We had visited Blue Sage once before--tucked away, across the street from a (much) bigger and brighter Mexican place (pretty positive you could see their "MARGARITAS" sign from the moon), Blue Sage is a tiny nook of a place, a one-room eatery with a pretty diverse menu.
All of their dishes are available to be prepared as vegan or not, and all portions are enormous. The appetizers look like entrées and the entrées look like two dinners on one plate. Not that I'm complaining--for the prices you pay, the huge platefuls are more than generous.
We began cute Colin's birthday dinner with the Buddha tacos: three crispy corn tacos with avocado, peanuts, cucumbers, onion sprouts and what they refer to as a "special Asian sauce." My guess is that it has a secret ingredient or two, but the result is definitely awesome. My favorite dish of the night, no doubt, this crunchy, sweet, salty, creamy combo was super satisfying in terms of flavor.
Even though we already knew about the big portions, we also decided to share a salad before the main events arrived: thinking we'd stay light (though this salad literally looked like an entire bag of lettuce on the plate before me), we went with Blue Sage's House Salad--spring mix, pepitas (pumpkin seeds!), sunflower seeds, chile lime dressing and dried berries.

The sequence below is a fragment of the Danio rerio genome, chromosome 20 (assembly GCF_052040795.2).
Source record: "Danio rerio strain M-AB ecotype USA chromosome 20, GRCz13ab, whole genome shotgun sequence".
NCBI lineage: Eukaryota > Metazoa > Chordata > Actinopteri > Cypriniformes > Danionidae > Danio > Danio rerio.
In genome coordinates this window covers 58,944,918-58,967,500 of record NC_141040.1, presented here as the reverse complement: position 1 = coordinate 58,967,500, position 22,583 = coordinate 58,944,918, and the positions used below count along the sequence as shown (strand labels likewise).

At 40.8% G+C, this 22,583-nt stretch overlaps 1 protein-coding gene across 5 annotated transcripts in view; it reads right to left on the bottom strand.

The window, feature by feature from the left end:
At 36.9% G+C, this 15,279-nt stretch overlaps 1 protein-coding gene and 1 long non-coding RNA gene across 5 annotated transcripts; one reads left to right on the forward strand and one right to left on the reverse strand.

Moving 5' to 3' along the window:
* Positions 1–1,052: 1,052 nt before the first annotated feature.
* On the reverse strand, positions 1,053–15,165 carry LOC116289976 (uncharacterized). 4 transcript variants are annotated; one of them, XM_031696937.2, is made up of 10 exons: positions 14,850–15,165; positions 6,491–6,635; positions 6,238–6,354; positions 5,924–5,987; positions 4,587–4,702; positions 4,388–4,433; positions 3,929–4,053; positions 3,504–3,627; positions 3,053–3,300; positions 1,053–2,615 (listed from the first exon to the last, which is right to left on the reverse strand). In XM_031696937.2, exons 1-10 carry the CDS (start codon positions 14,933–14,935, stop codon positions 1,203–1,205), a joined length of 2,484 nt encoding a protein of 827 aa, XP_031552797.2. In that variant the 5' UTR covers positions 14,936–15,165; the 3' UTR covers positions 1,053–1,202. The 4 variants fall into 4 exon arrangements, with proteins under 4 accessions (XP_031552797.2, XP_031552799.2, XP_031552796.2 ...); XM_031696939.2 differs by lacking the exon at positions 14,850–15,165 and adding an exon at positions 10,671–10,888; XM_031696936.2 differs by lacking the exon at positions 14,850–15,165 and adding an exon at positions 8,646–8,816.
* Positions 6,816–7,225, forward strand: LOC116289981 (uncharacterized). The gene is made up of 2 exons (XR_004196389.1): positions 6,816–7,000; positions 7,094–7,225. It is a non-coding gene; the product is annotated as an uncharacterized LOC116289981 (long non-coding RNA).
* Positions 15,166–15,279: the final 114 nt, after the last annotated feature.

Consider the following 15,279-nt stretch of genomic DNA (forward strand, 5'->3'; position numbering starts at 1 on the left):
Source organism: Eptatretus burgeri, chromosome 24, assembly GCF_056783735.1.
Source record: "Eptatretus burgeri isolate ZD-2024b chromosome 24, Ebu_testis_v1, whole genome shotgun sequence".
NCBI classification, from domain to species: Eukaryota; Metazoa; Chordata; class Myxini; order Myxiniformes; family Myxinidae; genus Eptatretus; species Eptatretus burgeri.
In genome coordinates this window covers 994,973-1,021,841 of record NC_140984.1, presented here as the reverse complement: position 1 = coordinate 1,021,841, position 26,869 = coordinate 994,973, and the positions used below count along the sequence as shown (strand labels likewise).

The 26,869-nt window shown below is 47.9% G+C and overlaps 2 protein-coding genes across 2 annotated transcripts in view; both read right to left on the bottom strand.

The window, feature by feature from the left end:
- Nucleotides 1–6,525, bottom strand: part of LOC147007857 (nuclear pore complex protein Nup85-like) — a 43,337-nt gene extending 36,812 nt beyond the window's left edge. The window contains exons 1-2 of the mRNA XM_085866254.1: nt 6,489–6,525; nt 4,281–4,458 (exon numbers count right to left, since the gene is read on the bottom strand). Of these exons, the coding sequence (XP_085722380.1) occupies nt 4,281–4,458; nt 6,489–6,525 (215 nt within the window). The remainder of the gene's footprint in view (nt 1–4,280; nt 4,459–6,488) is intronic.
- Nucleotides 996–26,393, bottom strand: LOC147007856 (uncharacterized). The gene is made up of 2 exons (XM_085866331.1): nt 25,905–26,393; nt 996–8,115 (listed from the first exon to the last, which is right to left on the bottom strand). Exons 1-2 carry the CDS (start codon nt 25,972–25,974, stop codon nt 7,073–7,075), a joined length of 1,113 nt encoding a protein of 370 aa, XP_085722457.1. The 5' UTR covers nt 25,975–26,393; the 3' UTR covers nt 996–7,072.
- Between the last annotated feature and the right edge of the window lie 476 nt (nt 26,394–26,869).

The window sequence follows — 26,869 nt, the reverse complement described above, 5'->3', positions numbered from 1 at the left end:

Nearly too full at this point already, our actual dinners arrived and I knew I would take one bite (or two) and be done. I went with the Whistle Stop Sammy (Ah, sammy. Is Rachael Ray planning their menu or something?): fried green tomatoes (by far the best part of this dish), red onion marmalade, roasted yellow and orange peppers, green goddess dressing, all on toasted pumpernickel bread. It came with a side salad (again, huge) of arugala, sunflower seeds, matchstick green apples, and maple mustard vinagrette. I must admit, I was a little let down by this dish. Not because the Blue Sagers did anything wrong, but just because my personal preference for sandwiches is a bigger contrast between fresh and cooked ingredients. If there was a little lettuce, maybe, or the tomatoes weren't fried--I don't know. The flavors were there, but the textures weren't my favorite. Still, that maple mustard vinagrette was perfection.
Cute Colin went for a dish called Satay: brochettes of cipollini onions and baby bliss potatoes in sticky orange balsamic glaze, peanut sauce, and sesame salt. This was served with a (again, entrée-sized) side of chilled black rice noodle salad.
Even though we were too full for it to matter, their tempting desserts couldn't sway us anyway: back ar home, I had snuck in a cake from Whole Food's bakery section, chocolate ganache with peanut butter buttercream.